China’s Lunar Sample Return Capsule Successfully Recovered

China’s Lunar Sample Return Capsule Successfully Recovered

China’s Chang’e-5 lunar sample return capsule successfully landed in the Inner Mongolia Autonomous Region today (EST). Recovery teams quickly located the capsule on the cold, snowy ground at about 2:30 am local time December 17. It fulfills China’s goal of robotically collecting and returning samples from the Moon, its first such mission and the first to do so since the Soviet Union’s Luna 24 in 1976. The last time the United States returned lunar samples was the 1972 Apollo 17 mission.

China released few details about the landing in advance, but provided live TV coverage of the recovery effort.  The goal was to collect 2 kilograms of material, but how much is in the capsule will not be known until it is transported to the National Astronomical Observatory of the Chinese Academy of Sciences and opened in a special laboratory.

A member of the Chang’e-5 recovery team stands near the sample return capsule after landing in the Inner Mongolia Autonomous Region of northern China. Screengrab from CGTN. December 16, 2020 EST.

Chang’e-5 is the third phase of China’s three-step robotic lunar program: orbit, land, and return.  Chang’e-1 and Chang’e-2 were orbiters, Chang’e-3 and Chang’e-4 are landers, and this is the sample return.  Chang’e-3 and Chang’e-4 are still operating on the lunar surface, Chang’e-3 on the near side and Chang’e-4 on the far side. Both have rovers, Yutu and Yutu-2.  Yutu stopped functioning soon after deployment, but Yutu-2 is still operational.

Chang’e is China’s mythological goddess of the Moon.  Yutu is her pet Jade Rabbit.

Chang’e-5 was launched on November 23 EST (November 24 in China).  As shown in an animation tweeted by China’s Xinhua space agency, Chang’e-5 used a complex procedure to accomplish its task that involved rendezvous and docking in lunar orbit not unlike how the United States conducted the Apollo missions.

Once in lunar orbit, the lander/ascent vehicle separated from the main spacecraft with its return capsule and descended to the surface. After landing, samples were collected using a drill and a scoop and placed into the ascent vehicle, which then lifted off, rendezvoused with the orbiter, and transferred the samples into the return capsule. It later was discarded and deliberately crashed into the lunar surface. The main spacecraft/return capsule then departed lunar orbit for the trip back to Earth. One major difference from Apollo is that only the small Chang’e-5 return capsule landed. The small capsule, 1 meter (3.3 feet) in diameter and 1 meter high, was ejected from the main spacecraft, which remains in space, so the size and mass of the vehicle that had to survive atmospheric entry was significantly less than Apollo and, of course, no one was aboard.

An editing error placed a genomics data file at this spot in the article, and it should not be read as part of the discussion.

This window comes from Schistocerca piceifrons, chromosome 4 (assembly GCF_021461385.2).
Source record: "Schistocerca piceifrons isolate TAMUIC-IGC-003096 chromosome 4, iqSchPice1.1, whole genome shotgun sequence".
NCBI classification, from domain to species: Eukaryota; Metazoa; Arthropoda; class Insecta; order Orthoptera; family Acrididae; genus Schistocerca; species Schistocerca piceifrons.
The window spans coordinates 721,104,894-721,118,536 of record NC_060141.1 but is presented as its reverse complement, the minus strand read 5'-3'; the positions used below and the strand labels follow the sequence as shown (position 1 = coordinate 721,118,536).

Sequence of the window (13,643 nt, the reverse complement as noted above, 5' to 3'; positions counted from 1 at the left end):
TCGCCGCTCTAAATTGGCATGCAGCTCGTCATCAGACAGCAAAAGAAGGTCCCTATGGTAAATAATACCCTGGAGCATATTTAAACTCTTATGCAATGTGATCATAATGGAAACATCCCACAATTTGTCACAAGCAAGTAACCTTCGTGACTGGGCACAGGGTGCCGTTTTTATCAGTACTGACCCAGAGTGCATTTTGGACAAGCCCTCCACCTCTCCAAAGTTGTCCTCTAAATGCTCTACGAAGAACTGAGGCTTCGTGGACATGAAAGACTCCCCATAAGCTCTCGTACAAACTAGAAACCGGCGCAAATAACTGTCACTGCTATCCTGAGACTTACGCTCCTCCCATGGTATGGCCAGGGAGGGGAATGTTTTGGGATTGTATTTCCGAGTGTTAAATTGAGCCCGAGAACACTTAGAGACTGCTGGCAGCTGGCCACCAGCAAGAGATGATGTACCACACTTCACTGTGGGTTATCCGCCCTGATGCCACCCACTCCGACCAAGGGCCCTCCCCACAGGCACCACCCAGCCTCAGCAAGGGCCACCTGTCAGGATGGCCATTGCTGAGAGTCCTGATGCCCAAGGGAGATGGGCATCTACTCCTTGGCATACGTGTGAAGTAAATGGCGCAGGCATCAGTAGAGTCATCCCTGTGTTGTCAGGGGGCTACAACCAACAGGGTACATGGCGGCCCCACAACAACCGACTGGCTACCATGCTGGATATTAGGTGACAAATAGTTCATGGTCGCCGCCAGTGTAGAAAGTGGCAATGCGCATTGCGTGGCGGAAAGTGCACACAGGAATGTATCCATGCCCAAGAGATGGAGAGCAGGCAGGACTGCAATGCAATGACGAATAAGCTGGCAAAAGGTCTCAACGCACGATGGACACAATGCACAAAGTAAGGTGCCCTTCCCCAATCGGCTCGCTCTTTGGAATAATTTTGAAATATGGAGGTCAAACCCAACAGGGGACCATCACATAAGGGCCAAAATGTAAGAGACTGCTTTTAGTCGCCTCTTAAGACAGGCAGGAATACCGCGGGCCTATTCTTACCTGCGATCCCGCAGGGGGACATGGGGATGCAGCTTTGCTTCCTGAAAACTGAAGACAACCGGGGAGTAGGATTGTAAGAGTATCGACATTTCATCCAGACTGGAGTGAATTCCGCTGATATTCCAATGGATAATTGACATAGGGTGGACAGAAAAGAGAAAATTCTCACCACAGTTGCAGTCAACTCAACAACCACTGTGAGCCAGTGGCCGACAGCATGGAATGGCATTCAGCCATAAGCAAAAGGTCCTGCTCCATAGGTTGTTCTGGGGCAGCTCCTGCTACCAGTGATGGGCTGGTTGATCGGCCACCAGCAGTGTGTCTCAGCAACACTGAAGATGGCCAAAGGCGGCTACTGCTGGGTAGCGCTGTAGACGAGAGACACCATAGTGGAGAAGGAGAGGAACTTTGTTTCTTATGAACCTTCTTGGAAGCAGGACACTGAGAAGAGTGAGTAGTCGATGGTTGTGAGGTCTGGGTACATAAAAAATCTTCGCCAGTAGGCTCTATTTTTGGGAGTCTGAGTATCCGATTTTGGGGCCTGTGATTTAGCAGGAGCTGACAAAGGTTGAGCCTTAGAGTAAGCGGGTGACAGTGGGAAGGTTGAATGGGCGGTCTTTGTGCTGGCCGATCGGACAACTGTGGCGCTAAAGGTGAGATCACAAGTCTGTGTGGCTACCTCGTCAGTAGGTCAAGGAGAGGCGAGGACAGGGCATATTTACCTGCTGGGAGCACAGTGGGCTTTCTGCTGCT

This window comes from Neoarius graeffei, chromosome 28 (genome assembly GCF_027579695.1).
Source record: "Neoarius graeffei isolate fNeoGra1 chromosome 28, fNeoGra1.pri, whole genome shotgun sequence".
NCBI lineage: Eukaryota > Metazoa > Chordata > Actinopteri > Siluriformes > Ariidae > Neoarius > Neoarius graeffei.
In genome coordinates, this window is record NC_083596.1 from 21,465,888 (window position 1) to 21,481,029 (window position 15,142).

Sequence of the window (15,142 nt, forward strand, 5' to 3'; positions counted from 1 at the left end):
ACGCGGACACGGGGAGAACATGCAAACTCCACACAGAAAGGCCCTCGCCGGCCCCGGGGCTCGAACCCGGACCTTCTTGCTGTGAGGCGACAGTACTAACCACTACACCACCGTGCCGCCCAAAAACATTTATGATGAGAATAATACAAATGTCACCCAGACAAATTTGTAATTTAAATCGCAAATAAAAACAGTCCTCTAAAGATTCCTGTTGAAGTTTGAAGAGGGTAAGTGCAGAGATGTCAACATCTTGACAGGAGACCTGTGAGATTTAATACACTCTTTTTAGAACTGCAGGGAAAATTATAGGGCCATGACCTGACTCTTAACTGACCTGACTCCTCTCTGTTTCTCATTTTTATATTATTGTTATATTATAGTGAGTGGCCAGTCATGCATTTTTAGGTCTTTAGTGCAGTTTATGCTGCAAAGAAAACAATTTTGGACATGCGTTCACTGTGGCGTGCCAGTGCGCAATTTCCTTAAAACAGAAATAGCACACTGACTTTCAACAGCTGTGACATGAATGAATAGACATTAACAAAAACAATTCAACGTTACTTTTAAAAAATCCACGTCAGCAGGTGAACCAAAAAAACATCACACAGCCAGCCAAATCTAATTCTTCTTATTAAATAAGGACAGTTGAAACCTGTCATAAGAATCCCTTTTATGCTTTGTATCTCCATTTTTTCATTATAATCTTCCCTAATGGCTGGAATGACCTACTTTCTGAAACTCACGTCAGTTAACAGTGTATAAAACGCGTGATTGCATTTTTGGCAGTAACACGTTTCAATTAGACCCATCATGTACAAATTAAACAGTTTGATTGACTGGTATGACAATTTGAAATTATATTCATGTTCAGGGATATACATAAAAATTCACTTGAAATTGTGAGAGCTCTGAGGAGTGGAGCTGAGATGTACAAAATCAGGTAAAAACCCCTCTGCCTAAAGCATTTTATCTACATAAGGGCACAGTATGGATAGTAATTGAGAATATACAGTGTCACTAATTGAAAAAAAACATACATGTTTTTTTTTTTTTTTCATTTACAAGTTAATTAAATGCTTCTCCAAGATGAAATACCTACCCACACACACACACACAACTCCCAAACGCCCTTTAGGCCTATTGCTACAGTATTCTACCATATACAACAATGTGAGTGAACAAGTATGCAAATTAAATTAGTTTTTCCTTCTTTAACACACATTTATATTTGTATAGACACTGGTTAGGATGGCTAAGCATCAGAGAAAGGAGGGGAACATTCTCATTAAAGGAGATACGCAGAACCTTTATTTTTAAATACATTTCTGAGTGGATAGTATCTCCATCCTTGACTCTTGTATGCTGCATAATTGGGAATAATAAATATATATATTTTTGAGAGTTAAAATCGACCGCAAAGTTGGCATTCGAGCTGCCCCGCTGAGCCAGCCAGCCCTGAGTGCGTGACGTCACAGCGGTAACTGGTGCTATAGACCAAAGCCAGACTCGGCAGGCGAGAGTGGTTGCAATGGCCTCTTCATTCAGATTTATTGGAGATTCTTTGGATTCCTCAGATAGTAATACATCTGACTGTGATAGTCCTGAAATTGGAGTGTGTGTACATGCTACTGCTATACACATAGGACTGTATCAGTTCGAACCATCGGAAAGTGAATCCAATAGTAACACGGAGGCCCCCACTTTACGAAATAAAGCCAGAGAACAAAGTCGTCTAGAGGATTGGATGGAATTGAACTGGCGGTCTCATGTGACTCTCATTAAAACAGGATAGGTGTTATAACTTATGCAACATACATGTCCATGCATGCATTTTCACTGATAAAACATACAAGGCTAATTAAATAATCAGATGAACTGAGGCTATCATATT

Pei Zhaoyu, deputy director of the Lunar Exploration and Space Program Center of the China National Space Administration, said at the time of launch that Chang’e-5 is intended to lay the technological foundation for future human missions.

That is quite a different level of effort, however. Not only do they need a human-rated spacecraft with a heat shield that can survive a lunar return, but a rocket to launch it. Chang’e-5 required China’s most capable launch vehicle, Long March 5, which is roughly equivalent to a U.S. Delta IV Heavy, but not close to the Saturn V that sent Apollo to the Moon or the Space Launch System in development for NASA’s current Artemis program.

Xu Yansong, Director for  International Cooperation of the China National Space Administration and Director-General of the Asia-Pacific Space Cooperation Organization, acknowledged that today. Interviewed on CGTN, he said human missions to the Moon are “exciting thoughts” but require a “bigger launch vehicle, more reasons, more resources.” Noting that the Chang’e-5 launch was delayed two years because of technical problems with the Long March 5, he said “the large launch vehicle, the Long March 9, could be the determination point. The size of your launch vehicle determines the size of your dreams.”

Still, China is the first country to land a spacecraft, Chang’e-4, on the far side of the Moon; to put a relay satellite, Queqiao, in orbit around the Moon to enable communications between Earth and Chang’e-4 (since there is no line-of-sight between them); and now to return samples from the Moon in 44 years.

Chang’e-6 is next in the series. It will land at the lunar South Pole, but Prof. Yang Yuguang of the China Aerospace Science and Industry Corporation and Vice Chairman of the International Astronautical Federation’s Space Transportation Committee, said on CGTN today a decision on whether it will be on the near or far side of the Moon has not been made.

NASA’s Apollo crews brought back 842 pounds (382 kilograms) of lunar material and some of it was shared with the international scientific community. NASA Administrator Jim Bridenstine and Thomas Zurbuchen, Associate Administrator for the Science Mission Directorate, have expressed hope China will similarly share these samples.  Zurbuchen congratulated China on its success today.

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